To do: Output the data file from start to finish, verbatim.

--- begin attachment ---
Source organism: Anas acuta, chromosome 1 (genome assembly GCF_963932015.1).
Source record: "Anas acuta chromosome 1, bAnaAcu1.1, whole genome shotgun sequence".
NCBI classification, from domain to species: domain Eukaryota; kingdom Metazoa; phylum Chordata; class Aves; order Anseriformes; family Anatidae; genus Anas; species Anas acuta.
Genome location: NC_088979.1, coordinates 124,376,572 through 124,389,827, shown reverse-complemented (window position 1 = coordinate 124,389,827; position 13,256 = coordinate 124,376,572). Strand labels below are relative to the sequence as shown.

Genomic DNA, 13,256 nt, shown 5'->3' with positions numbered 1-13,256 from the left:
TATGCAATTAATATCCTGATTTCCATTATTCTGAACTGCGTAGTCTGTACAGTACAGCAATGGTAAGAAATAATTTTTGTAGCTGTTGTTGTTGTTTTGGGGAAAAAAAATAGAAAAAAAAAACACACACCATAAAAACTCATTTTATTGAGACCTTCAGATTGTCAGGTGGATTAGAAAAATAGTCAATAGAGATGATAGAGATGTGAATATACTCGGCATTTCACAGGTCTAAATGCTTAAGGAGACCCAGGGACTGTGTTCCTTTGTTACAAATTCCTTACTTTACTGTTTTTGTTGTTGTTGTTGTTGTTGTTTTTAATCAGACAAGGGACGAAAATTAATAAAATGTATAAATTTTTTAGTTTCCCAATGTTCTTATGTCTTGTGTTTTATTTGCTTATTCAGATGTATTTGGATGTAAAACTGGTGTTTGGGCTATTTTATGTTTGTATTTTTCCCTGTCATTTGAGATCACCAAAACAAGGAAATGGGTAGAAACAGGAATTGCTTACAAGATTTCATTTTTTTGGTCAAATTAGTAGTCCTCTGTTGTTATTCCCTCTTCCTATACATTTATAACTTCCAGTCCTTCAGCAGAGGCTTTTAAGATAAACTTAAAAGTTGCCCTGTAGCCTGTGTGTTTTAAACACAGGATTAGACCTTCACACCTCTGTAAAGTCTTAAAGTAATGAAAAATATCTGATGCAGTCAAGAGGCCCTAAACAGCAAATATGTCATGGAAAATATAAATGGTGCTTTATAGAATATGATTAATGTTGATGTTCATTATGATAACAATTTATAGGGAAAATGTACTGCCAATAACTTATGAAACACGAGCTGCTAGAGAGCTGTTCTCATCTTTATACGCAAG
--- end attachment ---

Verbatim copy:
Source organism: Anas acuta, chromosome 1 (genome assembly GCF_963932015.1).
Source record: "Anas acuta chromosome 1, bAnaAcu1.1, whole genome shotgun sequence".
NCBI classification, from domain to species: domain Eukaryota; kingdom Metazoa; phylum Chordata; class Aves; order Anseriformes; family Anatidae; genus Anas; species Anas acuta.
Genome location: NC_088979.1, coordinates 124,376,572 through 124,389,827, shown reverse-complemented (window position 1 = coordinate 124,389,827; position 13,256 = coordinate 124,376,572). Strand labels below are relative to the sequence as shown.

Genomic DNA, 13,256 nt, shown 5'->3' with positions numbered 1-13,256 from the left:
TATGCAATTAATATCCTGATTTCCATTATTCTGAACTGCGTAGTCTGTACAGTACAGCAATGGTAAGAAATAATTTTTGTAGCTGTTGTTGTTGTTTTGGGGAAAAAAAATAGAAAAAAAAAACACACACCATAAAAACTCATTTTATTGAGACCTTCAGATTGTCAGGTGGATTAGAAAAATAGTCAATAGAGATGATAGAGATGTGAATATACTCGGCATTTCACAGGTCTAAATGCTTAAGGAGACCCAGGGACTGTGTTCCTTTGTTACAAATTCCTTACTTTACTGTTTTTGTTGTTGTTGTTGTTGTTGTTTTTAATCAGACAAGGGACGAAAATTAATAAAATGTATAAATTTTTTAGTTTCCCAATGTTCTTATGTCTTGTGTTTTATTTGCTTATTCAGATGTATTTGGATGTAAAACTGGTGTTTGGGCTATTTTATGTTTGTATTTTTCCCTGTCATTTGAGATCACCAAAACAAGGAAATGGGTAGAAACAGGAATTGCTTACAAGATTTCATTTTTTTGGTCAAATTAGTAGTCCTCTGTTGTTATTCCCTCTTCCTATACATTTATAACTTCCAGTCCTTCAGCAGAGGCTTTTAAGATAAACTTAAAAGTTGCCCTGTAGCCTGTGTGTTTTAAACACAGGATTAGACCTTCACACCTCTGTAAAGTCTTAAAGTAATGAAAAATATCTGATGCAGTCAAGAGGCCCTAAACAGCAAATATGTCATGGAAAATATAAATGGTGCTTTATAGAATATGATTAATGTTGATGTTCATTATGATAACAATTTATAGGGAAAATGTACTGCCAATAACTTATGAAACACGAGCTGCTAGAGAGCTGTTCTCATCTTTATACGCAAG